Past these changes, I’ve also been adapting the biz a bit more so that I have more time to work ON the business rather than IN the business. (Ex: batch producing my items, or outsourcing the production as a whole.) Doing this has a chain reaction which allows me to focus on things that matter most, which (hopefully) leads to quicker growth!
So this is where we actually get to all the hopes and dreams and fears. Ya know, what I was supposed to blog about almost a month ago. (Oopsies) But I don’t regret that it’s taken me so long to fully write these thoughts down and publish the blog post. Because the truth is that I was in a rush to do that, and I had overlooked some very important aspects of my business because of that and because of my privilege.
So let’s start with hopes.
It has always been my hope that people feel a sense of joy when they see/use their KYBI products – like from the moment they receive their package, they can think “this item is just for me.” I’ve always wanted to give my customers feelings of appreciation and happiness. As I make more and more changes to the business, it’s my hope that women from all kinds of backgrounds will get the same kinds of feelings from my products. Joy is universal, and I want my products to be the same.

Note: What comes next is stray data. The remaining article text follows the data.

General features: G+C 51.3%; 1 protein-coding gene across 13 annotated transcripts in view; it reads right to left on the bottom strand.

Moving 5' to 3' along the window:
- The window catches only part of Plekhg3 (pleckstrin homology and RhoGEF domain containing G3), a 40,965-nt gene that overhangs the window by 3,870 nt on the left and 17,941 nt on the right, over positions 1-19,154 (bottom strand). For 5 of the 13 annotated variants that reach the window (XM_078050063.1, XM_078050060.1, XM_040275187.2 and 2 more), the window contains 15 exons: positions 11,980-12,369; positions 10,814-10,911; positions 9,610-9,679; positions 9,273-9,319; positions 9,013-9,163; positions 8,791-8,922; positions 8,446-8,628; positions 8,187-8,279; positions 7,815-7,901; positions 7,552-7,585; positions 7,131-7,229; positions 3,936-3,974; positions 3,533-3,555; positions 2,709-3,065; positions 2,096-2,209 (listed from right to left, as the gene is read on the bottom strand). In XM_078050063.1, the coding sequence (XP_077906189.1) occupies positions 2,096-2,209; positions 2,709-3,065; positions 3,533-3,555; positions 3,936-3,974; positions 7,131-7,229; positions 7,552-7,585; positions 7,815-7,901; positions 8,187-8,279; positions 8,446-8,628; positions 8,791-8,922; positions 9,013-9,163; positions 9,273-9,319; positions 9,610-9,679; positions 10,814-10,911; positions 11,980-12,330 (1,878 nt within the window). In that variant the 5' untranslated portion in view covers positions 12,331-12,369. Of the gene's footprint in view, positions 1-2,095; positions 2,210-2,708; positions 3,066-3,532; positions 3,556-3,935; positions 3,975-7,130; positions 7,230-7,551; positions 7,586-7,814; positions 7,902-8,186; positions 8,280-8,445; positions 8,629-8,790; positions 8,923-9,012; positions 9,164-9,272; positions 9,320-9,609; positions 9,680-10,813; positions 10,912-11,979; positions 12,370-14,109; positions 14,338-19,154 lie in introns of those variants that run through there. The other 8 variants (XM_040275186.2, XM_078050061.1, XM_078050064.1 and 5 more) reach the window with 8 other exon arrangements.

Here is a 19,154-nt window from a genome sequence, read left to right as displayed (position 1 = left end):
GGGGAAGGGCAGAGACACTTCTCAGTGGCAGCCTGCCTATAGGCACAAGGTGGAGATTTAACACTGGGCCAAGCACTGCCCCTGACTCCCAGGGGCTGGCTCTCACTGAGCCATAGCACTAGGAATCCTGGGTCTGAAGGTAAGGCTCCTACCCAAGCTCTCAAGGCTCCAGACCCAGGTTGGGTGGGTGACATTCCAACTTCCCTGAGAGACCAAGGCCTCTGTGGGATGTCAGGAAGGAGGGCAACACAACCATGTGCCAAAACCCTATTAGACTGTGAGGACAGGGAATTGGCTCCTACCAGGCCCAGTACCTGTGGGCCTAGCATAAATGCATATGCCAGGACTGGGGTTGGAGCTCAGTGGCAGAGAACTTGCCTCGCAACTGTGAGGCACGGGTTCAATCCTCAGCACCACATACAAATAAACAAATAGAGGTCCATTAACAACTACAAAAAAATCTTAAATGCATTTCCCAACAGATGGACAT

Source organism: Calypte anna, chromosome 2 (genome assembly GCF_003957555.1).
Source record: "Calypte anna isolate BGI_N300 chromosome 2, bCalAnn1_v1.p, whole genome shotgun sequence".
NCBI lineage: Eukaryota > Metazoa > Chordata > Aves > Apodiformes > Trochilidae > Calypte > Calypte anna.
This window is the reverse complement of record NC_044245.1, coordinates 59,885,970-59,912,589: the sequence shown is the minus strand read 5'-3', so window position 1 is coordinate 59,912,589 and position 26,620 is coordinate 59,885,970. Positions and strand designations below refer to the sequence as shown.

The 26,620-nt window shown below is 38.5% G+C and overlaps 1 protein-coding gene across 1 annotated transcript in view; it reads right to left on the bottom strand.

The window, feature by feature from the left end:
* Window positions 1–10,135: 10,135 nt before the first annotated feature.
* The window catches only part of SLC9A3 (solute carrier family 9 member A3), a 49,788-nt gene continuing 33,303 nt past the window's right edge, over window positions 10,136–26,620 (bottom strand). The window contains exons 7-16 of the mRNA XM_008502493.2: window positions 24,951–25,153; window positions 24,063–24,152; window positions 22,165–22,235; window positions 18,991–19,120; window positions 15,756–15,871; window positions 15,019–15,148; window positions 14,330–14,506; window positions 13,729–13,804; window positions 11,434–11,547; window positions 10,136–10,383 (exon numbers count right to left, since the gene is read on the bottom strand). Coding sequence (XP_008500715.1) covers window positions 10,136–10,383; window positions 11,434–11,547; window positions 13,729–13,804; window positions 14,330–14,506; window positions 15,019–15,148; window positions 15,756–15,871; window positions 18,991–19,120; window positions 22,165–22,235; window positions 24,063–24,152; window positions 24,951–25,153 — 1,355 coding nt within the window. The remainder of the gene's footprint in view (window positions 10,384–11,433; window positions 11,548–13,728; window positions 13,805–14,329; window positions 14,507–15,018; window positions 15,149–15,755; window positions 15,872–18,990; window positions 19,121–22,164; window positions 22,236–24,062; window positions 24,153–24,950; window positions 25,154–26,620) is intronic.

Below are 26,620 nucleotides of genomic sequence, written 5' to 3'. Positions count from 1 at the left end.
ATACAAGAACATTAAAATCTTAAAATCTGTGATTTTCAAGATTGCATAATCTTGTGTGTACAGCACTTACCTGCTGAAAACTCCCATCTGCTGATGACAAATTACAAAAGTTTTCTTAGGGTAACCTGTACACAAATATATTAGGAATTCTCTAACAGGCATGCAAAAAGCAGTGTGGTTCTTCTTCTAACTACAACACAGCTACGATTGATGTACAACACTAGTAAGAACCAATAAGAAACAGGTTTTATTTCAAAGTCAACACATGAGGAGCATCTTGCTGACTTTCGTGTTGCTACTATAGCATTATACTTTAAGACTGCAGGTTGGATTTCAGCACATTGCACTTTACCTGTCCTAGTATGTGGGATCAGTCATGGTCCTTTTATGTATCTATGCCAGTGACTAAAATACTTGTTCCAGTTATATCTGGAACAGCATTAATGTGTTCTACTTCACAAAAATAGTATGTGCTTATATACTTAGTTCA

I’m also hoping to start a KYBI scholarship program soon – possibly as early as January 2021. College was one of my favorite experiences, and having the opportunity to help another young woman with that experience is a small little dream of mine. :)
Speaking of dreams… (no one judge me here – you gotta dream big and then put those dreams out into the world, you know?)
My MAIN dream is to be in houses all over the world. And I’ve already accomplished that! But I would love for my presence to grow. Because the more houses my product is in, the more people that are being inspired and overjoyed with KYBI products. And it’s just so so so cool!